From the Editor’s Mac- Ananya Grover

Desire is a fickle thing; one moment it is safe in your hold and the next it flutters away out of reach. You feel like you have complete control over it— you can feel its steady flow thrum through your veins, identify and define it, and use it to guide you towards the things that you feel would pacify it. You can let desire give shape to your ambitions and dreams, and then allow it to push you towards achieving them. 

It seems concrete beneath your fingertips and stable beneath your feet, so you let it build a platform you can stand on. Did you know, though, that human senses may not always be an accurate means of perceiving reality? 

They let you down time and time again, making you recognise strangers as friends and hear familiar noises in silent rooms. Yet, you continue to put your faith in them. You blindly step down the ladder of empiricism—and when you reach the last rung, you cling onto the rope of abstract transient emotions you believe to be real, and let go of it. The fall is a painful one if the rope chooses to vanish without informing you. 

But desire is not simply present or absent; it does not merely go from being a treasured possession to an elusive concept. It often transforms itself, rapid and sudden, from one form to the second, to the sixth. Desire is a man with many mistresses, ostentatiously committed to one, bored, and hopping between the others, hoping to satisfy itself. 

A rope dangling like a pendulum from one extreme end to another, threatening to throw you off at any moment, is only slightly more reliable than a non-existent rope. Granted, it does let you enjoy a good view of the expansive scope of reality before you go down.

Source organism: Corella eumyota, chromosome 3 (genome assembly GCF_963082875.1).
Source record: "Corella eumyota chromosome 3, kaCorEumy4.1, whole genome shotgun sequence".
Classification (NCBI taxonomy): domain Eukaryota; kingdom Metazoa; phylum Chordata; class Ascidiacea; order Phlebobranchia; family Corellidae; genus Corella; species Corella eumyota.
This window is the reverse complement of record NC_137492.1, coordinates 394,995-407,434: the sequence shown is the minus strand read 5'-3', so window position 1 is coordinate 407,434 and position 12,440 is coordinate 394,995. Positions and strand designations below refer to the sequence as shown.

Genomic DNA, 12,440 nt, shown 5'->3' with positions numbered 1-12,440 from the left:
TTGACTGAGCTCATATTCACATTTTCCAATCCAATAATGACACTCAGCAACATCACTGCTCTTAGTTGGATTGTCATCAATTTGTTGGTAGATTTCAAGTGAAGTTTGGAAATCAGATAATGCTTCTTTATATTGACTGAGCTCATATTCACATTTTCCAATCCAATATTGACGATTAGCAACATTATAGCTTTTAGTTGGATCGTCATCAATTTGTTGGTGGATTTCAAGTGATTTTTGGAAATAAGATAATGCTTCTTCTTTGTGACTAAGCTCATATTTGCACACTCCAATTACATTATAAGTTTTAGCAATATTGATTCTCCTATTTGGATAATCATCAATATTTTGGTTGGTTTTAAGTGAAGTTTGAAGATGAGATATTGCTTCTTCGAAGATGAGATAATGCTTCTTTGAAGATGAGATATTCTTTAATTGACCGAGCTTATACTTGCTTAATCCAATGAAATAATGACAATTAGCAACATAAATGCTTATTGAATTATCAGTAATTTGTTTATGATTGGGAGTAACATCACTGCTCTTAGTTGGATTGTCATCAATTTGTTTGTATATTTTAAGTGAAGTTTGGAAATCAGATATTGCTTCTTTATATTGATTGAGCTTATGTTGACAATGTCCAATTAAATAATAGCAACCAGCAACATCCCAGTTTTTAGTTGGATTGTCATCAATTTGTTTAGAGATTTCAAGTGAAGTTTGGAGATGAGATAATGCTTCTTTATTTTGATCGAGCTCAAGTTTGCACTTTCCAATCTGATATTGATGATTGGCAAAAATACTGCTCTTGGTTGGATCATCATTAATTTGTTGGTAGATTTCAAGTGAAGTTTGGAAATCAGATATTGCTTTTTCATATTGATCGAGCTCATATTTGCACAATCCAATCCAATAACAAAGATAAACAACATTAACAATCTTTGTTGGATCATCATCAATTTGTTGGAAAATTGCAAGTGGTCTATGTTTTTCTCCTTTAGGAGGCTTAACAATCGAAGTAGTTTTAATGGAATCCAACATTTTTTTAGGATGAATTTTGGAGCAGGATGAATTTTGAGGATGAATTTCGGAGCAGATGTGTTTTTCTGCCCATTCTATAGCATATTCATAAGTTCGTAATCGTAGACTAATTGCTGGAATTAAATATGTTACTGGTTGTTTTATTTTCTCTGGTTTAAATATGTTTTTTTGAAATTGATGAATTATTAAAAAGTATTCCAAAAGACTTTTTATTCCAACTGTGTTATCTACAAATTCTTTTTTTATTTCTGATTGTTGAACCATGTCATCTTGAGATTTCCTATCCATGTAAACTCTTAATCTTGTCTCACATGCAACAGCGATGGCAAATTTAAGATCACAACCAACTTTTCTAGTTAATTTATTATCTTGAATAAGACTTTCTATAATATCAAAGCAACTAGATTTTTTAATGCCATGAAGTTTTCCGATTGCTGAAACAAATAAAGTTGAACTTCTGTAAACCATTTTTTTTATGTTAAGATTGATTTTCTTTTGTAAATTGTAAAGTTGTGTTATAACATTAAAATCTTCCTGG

Here’s a nugget of personal insight into the nature of that reality. 

Desire and its derivatives, pleasure and success, don’t just build the rope— whether solid, dangling, or absent—but give shape to the entire world around us. Close to every modern technology today is driven by desire. 

Our desire to surpass the limits of the sensory experiences the world can offer us has driven us to imagine and bring to life ‘worlds’ of our own. Our desire to have our own demands, lives, faith, community, opinions, and version of truth preferred over others’ has led to the revival of populistic partisan politics. Our desire for constant company and instant validation has led to the unbounded growth of virtual social networks. 

And as our desires swing from one plane to another, transform themselves, and replace mistresses, so does the reality they birth. Unfortunately for us, they are faster than our ability to keep track of them. 

Reality thus is in a constant state of flux, and we are in a constant race to adapt. 


 

We keep hearing about how the world is changing all day, every day. This issue, however, revolves around students expressing their outlook on the evolving nature of the world and humanity through their stories, poems, artwork, and articles. It’s focussed not on the alterations, but on how we regard and respond to them. I hope you enjoy taking in the varying perspectives and forming your own. 

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